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3 Reasons Why Singaporeans Should Be More Supportive of the Government’s Budget 2016 Measures to Help SMEs

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Joanne Poh

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The average Singapore employee labours away for an SME towkay whom he sees as being exploitative, evil and one rung below Satan.

So it’s no surprise that Singaporeans, who were generally supportive of this year’s Budget measures, weren’t as pleased about the plans to help SMEs, which included raising corporate income tax rebates, making it easier for SMEs to get loans with the SME Working Capital Loan scheme and launching more grants and packages. Check out some of the Budget highlights here.

Many Singaporeans have taken umbrage, thinking that if these business are having so much trouble being staying afloat, they should just cease to exist, and that the government has no business handing out money to rich businessmen when old people are collecting cardboard on the streets.

Still, whether you are in favour of the new measures or feel like smashing some windows, there’s no denying that is some good that can come out of the pro-business Budget measures. Here are three reasons the government handing out money to SMEs might benefit regular Singaporeans.

 

If companies do well, less jobs are lost

2016 seems to be all about people getting retrenched, and no matter how much you hate your boss, I think most would agree that being chained to your cubicle is still preferable to dumpster diving in a Geylang alleyway. At least there’s free coffee.

If the Budget measures save some companies from going under, it also means less jobs will be lost. Companies that are able to make use of the grants to do even better, such as by expanding their existing operations, will presumably create jobs for Singaporeans and enhance their existing employees’ career potential.

And for job hopping Singaporeans who hate their current employers, if there are more businesses in good financial shape, they’ll be better able to hire them when they jump ship.

 

Increased chances to gain work exposure overseas

Even Singaporeans who are dying to escape the country stand to benefit if SMEs get enough support to take their business abroad.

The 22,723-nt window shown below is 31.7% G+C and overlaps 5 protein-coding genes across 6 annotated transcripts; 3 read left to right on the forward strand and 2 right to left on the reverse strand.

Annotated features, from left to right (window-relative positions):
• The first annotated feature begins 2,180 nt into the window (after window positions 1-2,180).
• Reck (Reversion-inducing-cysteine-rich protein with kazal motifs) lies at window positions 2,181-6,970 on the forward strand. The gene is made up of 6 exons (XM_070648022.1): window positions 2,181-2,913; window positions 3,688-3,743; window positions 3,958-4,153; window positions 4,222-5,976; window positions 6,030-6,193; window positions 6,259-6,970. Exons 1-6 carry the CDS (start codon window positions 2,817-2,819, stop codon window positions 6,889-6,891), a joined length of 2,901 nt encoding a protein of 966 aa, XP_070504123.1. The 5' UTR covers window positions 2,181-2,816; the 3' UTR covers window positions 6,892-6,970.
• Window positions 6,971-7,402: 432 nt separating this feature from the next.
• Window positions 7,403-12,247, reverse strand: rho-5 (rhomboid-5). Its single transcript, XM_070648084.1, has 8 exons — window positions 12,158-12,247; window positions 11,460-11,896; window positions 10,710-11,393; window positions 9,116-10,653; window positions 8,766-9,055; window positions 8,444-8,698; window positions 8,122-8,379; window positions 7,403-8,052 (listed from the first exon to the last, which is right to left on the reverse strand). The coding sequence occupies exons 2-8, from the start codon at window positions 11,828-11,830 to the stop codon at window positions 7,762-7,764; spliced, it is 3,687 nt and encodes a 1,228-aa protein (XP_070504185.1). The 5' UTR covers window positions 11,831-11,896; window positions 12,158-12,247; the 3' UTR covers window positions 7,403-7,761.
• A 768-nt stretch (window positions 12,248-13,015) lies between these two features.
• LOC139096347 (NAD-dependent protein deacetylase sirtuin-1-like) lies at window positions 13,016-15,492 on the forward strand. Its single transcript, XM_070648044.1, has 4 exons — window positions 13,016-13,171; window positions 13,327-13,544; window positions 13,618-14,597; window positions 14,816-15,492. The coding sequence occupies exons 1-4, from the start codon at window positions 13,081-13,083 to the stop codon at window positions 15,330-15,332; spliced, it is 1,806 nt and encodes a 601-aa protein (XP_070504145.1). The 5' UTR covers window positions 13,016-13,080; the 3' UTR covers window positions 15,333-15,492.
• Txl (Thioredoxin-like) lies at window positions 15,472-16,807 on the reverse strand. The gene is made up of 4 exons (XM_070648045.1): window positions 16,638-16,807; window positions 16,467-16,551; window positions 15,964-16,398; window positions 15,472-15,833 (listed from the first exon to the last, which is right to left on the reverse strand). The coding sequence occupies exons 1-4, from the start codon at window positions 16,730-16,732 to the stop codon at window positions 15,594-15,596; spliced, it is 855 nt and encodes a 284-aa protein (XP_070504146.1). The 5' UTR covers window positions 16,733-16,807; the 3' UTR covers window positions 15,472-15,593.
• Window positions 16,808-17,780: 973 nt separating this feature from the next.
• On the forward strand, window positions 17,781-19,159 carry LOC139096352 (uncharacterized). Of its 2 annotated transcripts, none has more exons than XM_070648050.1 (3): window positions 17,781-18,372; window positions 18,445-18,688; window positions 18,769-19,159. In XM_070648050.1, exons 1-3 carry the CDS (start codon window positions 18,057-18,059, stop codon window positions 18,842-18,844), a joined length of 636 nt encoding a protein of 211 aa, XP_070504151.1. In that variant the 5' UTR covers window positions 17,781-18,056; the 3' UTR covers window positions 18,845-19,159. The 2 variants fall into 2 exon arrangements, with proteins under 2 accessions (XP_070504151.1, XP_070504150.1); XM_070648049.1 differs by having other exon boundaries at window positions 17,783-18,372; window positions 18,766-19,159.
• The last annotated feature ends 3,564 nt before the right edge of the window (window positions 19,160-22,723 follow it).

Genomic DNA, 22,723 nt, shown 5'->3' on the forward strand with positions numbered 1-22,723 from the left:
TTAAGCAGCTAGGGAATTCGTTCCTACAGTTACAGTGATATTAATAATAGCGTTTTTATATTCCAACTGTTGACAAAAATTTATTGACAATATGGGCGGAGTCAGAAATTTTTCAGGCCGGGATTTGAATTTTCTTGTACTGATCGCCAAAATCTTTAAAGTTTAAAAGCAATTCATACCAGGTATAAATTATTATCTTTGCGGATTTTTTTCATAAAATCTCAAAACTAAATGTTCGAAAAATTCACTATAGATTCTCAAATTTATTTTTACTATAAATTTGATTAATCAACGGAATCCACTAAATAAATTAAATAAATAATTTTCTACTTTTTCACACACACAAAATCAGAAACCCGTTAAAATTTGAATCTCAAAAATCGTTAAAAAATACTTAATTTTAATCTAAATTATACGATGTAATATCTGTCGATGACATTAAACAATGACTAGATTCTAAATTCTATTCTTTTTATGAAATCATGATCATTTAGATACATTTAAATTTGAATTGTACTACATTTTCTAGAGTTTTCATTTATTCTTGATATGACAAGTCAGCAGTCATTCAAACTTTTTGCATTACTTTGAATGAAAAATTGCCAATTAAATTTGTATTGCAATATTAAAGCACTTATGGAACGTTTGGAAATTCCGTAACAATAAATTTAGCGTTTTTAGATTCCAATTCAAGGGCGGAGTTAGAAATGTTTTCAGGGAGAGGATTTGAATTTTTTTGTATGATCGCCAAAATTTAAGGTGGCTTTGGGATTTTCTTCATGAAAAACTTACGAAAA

One of the government’s key goals for this year’s Budget is to support companies in their efforts to internationalise. The Global Company Partnership scheme, Market Readiness Assistance grant and Double Tax Deduction for Internationalisation are just some of the existing initiatives designed to help local companies expand overseas.

The government seems to realise that the local market is just too small and in many industries like retail it’s just way too saturated and competitive.

This is good news for locals who want to go work abroad. Traditionally, many Singaporeans have snagged overseas postings by working at big MNCs and then being sent to other offices abroad. The more local companies internationalise, the more chances there will be for Singaporeans in SMEs to work elsewhere.

 

Better work-life balance and career progression… perhaps

Part of the reason Singaporean SMEs have such a bad reputation when it comes to work-life balance and career progression is that many struggle to cut costs, and the only way they know how is to make every employee work till 10pm every day or hire one employee to do the work of ten.

Lack of career growth is another complaint Singaporeans frequently make, and it’s obvious that an SME that’s not expanding is not going to be able to offer you too many opportunities to rise through the ranks.

It is hoped that the business-friendly initiatives will give SMEs some breathing room so they’re not forced to be so darned understaffed all the times. And these benefits will then trickle down to employees, who’ll presumably be able to enjoy better work-life balance and no longer be working in dead-end jobs.

It may take some time for SME bosses to change their mindsets and be less exploitative, but one thing’s for sure—without some help, a lot of local businesses are simply unable to survive without forcing their employees to do more with less.

What do you think of the Budget 2016 measures pertaining to businesses? Share your thoughts in the comments!

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Joanne Poh

In my previous life, I was a property lawyer who spent most of my time struggling to get out of bed or stuck in peak hour traffic. These days, as a freelance commercial writer, I work in bed, on the beach, in parks and at cafes, all while being really frugal. I like helping other people save money so they can stop living lives they don't like.